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We left Timbuktu this morning before first light in the belief that bandits are not early risers. All day we endured the same bumpy track whence we came two days before. Before leaving the city we picked up a Tuareg hitchhiker. Someone joked we'd have a translator in case of attack. The Tuareg are fierce desert nomads. Not many Westerners know of the conflict between the lighter-skinned Tuareg and the settled black majority that comprises most of Mali's population. In the early 1990's the Tuareg revolted around Timbuktu, demanding their own independent state, which they called Azawad. The Tuareg rebels struck on camels or, as a sign of modern influence, in Toyota Land Cruisers and then retreated into the desert. These separatists dreamed of recreating the past when the Tuareg ruled the Timbuktu region and kept black slaves. In a racial situation analogous to South Africa, the black majority cannot be kept from power. The Malian army retaliated and both sides accused each other of committing atrocities. Eventually the government suppressed most rebellious factions but law and order maintains a tenuous hold. If bandits attack in the desert, no one comes to help. We were lucky. At the end of a full day's offroad driving, we arrived in Sevare, the nearest large town to Timbuktu, with only bruised backsides. We joined the rest of our travel group (eight people had stayed behind, deciding that the risks were too great to visit Timbuktu) and shared our experiences.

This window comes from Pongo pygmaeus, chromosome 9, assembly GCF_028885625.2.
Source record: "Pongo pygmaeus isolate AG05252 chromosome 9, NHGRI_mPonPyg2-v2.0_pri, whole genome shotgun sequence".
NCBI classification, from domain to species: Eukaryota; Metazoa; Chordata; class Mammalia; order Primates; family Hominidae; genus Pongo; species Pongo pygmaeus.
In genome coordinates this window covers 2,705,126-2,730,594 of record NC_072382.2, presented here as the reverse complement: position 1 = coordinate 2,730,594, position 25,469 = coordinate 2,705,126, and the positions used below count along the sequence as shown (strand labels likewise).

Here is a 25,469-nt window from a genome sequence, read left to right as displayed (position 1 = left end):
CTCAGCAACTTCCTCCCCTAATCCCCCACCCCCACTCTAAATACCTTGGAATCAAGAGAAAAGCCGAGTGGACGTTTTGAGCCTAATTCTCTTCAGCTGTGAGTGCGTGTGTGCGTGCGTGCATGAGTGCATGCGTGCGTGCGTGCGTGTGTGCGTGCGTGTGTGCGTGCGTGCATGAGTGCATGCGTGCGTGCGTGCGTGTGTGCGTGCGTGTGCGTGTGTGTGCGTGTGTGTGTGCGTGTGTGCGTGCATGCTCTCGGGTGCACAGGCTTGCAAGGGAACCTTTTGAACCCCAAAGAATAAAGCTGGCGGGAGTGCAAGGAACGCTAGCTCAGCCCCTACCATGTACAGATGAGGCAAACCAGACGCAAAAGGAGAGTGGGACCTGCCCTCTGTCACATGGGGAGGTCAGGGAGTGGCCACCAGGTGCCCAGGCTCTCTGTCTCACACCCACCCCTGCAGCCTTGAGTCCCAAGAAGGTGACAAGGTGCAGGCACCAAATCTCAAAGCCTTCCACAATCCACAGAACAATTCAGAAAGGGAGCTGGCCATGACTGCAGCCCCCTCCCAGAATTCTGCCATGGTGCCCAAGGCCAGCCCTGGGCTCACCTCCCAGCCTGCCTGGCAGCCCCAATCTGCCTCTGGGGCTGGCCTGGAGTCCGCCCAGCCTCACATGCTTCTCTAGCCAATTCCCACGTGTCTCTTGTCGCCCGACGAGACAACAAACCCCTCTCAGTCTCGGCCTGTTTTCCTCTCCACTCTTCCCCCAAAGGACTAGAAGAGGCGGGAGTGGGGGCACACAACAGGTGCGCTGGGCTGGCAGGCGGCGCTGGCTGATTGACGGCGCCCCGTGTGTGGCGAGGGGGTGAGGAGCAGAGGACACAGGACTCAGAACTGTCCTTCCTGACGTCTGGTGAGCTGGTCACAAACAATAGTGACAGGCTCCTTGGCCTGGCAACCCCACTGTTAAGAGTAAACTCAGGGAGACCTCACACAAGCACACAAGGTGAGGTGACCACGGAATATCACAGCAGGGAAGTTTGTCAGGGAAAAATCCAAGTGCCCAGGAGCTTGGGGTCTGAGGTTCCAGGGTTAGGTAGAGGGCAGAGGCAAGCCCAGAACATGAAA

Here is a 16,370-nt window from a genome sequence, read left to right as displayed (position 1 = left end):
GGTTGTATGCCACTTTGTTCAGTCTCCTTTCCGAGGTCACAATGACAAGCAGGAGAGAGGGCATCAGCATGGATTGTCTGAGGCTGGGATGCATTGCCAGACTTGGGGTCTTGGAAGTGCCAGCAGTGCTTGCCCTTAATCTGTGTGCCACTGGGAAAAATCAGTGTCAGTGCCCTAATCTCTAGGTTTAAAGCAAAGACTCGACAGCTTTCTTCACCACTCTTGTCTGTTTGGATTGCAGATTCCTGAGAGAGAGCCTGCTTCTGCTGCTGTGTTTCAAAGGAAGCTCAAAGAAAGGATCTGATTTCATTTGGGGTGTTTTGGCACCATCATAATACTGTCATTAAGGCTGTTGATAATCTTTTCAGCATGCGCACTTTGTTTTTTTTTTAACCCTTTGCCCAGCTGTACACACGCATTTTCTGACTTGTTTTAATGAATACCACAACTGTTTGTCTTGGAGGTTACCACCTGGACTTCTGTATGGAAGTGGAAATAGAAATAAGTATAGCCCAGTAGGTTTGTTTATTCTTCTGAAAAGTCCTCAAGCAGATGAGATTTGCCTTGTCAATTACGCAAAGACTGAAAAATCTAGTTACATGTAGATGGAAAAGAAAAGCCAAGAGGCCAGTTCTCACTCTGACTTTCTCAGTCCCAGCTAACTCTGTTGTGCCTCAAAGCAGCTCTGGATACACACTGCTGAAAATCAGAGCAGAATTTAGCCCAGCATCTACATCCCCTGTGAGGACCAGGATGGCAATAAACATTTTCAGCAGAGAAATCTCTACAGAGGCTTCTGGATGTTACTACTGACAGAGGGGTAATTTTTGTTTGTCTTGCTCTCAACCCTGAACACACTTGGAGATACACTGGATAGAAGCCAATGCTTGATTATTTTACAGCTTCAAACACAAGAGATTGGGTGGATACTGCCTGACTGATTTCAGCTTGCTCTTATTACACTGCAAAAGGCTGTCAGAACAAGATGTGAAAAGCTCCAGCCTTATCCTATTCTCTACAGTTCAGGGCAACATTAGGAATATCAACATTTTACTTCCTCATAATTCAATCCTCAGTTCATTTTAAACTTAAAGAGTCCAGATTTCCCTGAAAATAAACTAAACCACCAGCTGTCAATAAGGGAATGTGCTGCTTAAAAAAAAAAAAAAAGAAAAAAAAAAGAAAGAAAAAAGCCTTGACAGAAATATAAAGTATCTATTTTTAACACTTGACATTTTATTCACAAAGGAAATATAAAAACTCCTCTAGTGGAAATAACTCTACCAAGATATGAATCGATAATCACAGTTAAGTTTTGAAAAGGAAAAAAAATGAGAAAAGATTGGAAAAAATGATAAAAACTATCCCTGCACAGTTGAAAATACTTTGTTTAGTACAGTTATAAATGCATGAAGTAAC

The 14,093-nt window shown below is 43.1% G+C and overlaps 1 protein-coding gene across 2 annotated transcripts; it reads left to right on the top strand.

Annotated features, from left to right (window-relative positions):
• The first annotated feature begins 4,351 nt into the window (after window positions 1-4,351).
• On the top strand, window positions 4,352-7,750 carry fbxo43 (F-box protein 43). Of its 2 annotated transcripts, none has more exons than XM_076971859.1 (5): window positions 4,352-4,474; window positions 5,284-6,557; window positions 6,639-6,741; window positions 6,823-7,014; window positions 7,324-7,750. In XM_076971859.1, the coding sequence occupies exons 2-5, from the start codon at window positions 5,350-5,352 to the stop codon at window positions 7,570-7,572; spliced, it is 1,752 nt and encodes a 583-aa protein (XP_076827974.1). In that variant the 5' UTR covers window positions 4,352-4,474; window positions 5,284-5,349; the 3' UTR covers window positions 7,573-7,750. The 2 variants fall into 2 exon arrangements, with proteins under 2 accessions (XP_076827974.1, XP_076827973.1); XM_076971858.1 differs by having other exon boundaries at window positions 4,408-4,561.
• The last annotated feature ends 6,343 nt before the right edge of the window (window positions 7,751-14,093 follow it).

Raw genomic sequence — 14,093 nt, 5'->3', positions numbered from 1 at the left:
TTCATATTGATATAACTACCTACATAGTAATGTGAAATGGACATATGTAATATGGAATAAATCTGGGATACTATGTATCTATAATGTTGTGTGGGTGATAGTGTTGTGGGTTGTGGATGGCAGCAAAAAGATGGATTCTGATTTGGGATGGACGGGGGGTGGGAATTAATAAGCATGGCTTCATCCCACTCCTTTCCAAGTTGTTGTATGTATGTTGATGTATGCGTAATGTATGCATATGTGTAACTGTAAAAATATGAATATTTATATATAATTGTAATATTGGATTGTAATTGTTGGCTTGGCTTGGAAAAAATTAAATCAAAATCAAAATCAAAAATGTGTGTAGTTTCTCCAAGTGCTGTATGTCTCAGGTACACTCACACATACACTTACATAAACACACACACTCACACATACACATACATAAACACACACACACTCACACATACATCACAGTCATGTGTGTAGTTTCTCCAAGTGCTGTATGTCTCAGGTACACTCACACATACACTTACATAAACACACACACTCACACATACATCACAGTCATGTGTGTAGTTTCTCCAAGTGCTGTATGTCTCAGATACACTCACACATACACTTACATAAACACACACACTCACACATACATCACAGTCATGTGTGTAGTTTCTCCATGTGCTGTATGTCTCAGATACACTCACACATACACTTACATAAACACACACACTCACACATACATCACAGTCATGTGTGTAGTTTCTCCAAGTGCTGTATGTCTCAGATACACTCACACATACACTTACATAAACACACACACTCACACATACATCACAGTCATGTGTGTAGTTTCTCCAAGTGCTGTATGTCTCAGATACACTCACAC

The Tuaregs assure us that they are peaceful people. These swords, they say, are used to cut sandwiches and butter bread.
Mi tent est su tent
Besides building in 101 ways with mud, the locals can really build gorgeous doors. Doorways struck our eyes as the most aesthetic aspect of Timbuktu's architecture.
Ride a desert Porsche. Camels are a sign of wealth out here.
Another mosque, another tuareg.